Lexington, North Carolina, the seat of Davidson County, is situated squarely on the line between Greensboro and Charlotte, two of North Carolina’s largest cities, planted firmly, like corn and tobacco, in the state’s fertile Piedmont region. But recent times have been tough for Lexington.
The industries which generated the city’s economic vitality decades ago, textiles and furniture manufacturing, have since relocated to eastern Asia. The surrounding area is flat, uninteresting, and nearly devoid of attractions, unless you count an unusually large chair placed high on a pedestal in the town center of neighboring Thomasville.
Lexington has overcome these challenges by unabashedly devoting most of its resources for the glorification of swine – and it’s been quite successful. On Feb. 2, when the rest of Americans await Punxsutawney Phil’s forecast, Lexingtonians take their winter weather cues from a different “groundhawg,” a pig named Miss Charlotte. Walking around town, a visitor is bound to encounter dozens of pig sculptures funded by the “Pigs in the City” program. Crafted with delightful themes, such as “Rain or Swine” or “Pigasus,” these may be the only pigs in town that aren’t bound for the barbecue pit.
What makes Lexington’s barbecue so much better than, say, yours or mine, or anyone you or I have ever met, is the commitment to a unique process that has been refined for nearly a century. In Lexington they serve pork shoulder, cooked over a hickory wood flame for nearly an hour per pound. The meat is then slathered with vinegar, tomatoes, salt and pepper (and some other special ingredients withheld from the general public), and cooked again to achieve a remarkable tenderness and richness in flavor.
These details are crucial, for the method in which Lexington chefs prepare pork is, apparently, a point of contention for North Carolinians, when they’re not preoccupied with erecting oversized furniture on town greens. The dispute arose when a traditional group of rabble-rousers, elementary school children, wrote to lawmakers requesting the state mark Lexington’s annual Barbecue Festival a “state food festival.” Some eastern North Carolina residents, who pride themselves on eating the whole pig, not just the shoulder, and prefer their sauce to be based in vinegar, not tomatoes, were outraged to discover the bill proposing Lexington’s festival, featuring Western-style barbecue, be named the “official” barbecue festival of the state. After some light-hearted debate, the bill was eventually struck down, a relief to everyone who cared about this sort of thing.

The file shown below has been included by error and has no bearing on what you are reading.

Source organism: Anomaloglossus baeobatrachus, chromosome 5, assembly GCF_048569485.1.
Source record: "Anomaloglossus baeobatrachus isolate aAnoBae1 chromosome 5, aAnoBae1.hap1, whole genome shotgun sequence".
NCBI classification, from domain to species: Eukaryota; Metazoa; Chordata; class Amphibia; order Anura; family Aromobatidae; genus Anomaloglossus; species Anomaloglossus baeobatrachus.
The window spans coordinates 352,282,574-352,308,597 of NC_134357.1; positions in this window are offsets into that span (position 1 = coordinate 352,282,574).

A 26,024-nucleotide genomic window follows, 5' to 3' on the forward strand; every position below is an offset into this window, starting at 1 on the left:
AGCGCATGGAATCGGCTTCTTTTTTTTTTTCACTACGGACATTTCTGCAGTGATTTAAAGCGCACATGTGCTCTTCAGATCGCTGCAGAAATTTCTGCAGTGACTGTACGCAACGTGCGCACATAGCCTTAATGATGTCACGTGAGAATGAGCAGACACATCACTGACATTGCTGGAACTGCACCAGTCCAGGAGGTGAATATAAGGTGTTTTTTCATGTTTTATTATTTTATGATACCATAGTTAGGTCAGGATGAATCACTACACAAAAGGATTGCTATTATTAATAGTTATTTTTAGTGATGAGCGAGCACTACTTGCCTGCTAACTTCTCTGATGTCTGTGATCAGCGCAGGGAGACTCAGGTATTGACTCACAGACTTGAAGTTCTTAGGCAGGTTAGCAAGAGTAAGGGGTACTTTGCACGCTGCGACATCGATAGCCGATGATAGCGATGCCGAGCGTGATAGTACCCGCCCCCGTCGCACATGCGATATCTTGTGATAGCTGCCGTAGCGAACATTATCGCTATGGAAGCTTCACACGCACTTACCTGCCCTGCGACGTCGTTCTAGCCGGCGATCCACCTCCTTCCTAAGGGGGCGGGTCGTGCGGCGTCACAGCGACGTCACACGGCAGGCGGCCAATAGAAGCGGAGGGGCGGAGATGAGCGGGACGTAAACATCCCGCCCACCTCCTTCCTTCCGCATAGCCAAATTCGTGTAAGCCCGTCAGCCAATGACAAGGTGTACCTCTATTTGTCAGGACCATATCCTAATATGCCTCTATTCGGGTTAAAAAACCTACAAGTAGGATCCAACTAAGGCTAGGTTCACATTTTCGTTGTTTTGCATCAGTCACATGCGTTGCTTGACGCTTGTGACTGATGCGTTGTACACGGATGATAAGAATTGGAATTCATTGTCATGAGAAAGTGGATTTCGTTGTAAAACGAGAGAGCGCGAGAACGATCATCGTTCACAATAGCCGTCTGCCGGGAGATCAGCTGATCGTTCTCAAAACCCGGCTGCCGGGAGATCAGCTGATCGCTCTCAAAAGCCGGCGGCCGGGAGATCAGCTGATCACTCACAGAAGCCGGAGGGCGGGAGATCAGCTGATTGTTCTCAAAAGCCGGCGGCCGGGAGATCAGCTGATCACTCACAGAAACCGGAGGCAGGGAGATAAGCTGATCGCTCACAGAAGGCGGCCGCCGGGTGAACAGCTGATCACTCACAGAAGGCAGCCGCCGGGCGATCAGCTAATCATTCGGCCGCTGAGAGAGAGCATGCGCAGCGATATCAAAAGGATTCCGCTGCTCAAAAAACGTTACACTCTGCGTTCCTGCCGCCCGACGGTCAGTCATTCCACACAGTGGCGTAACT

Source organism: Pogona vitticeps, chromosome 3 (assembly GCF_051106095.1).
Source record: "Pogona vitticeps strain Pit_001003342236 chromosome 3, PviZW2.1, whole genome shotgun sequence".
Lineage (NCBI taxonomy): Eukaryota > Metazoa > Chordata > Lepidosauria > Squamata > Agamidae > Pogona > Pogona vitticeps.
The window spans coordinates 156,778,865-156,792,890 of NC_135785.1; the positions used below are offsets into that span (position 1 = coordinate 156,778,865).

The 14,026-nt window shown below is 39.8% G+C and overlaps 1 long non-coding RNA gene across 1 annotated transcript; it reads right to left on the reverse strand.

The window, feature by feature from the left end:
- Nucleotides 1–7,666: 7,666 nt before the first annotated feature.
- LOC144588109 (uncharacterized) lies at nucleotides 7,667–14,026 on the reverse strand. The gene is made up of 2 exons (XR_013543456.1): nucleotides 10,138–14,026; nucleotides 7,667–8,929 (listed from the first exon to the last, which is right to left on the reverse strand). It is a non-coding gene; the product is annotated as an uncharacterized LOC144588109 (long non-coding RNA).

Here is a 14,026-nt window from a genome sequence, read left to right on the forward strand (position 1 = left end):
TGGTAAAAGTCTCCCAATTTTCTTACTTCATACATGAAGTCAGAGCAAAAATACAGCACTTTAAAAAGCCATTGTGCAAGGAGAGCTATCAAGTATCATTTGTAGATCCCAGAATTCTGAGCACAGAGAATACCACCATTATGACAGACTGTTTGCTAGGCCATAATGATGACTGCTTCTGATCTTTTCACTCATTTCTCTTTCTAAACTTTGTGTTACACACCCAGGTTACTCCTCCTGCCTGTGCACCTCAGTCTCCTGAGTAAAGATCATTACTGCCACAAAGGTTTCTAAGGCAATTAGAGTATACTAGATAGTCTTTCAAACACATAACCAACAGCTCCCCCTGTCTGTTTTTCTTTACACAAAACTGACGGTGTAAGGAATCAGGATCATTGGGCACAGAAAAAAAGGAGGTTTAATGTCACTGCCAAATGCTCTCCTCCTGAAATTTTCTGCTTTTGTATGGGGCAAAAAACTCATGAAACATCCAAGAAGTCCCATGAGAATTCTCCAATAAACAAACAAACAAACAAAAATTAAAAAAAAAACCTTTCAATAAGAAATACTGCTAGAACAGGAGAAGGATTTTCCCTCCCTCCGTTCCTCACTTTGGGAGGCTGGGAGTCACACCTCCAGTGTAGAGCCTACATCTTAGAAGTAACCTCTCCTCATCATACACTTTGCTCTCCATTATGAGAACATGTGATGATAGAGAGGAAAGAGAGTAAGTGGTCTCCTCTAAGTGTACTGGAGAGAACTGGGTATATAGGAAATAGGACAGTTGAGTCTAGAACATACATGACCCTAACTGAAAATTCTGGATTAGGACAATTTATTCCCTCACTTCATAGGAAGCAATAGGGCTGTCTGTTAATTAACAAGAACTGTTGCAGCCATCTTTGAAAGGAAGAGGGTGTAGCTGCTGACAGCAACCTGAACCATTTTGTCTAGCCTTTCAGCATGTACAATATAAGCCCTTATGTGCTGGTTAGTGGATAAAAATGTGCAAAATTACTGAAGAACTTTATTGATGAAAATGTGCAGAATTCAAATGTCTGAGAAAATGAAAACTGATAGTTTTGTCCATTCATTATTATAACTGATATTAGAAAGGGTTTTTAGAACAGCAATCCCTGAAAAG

On a recommendation from a friendly waitress serving what she considered less-than-adequate barbecue (“Hon, if you wanna try real pig, you better head down to Lexington”), I ventured from Greensboro to Lexington this past September to see for myself what all the fuss was about. As it turns out, my visit came a month too early. Had I visited Lexington in October, I would have encountered a city in the throes of a month of pig-related activities and competitions. I could have entered the “Tour de Pig,” a Lexington cycling race every bit as demanding as its French counterpart, when you consider that most of its participants are likely on the verge of regurgitating a hastily consumed pork shoulder. Perhaps I would have also submitted a creative piece to the Pepsi “Pig Tales” writing contest. A first place finish, as judged by a panel from the public library, earns a lifetime supply of Pepsi. But I’d probably just take the ribbon.
The month-long festivities culminate in the great Barbecue Festival held on one of the two last Saturdays of the month, an event ranked by several travel magazines as being among the best food festivals in the country. On this celebratory day, swine are revered as deities and then promptly consumed in unimaginable numbers. For the festival, Lexington’s Uptown district transforms from a sleepy shopping corridor to a bustling metropolis. In 2011, as many as 160,000 people arrived for the Barbecue Festival, a significant increase from the 30,000 that attended the first in 1984. The main draw is the food, but many other delightful diversions await revelers, such as a 50-ton sculpture made entirely of sand (pig themed, of course) and a racetrack in which certain livestock (would pigs surprise you?) compete.
Frills aside, the barbecue is really what’s special about Lexington, North Carolina, something I learned from the first eye-opening bite of a pulled pork sandwich. Admittedly, I could have used some Pepsi to wash it down.
By Neal Freyman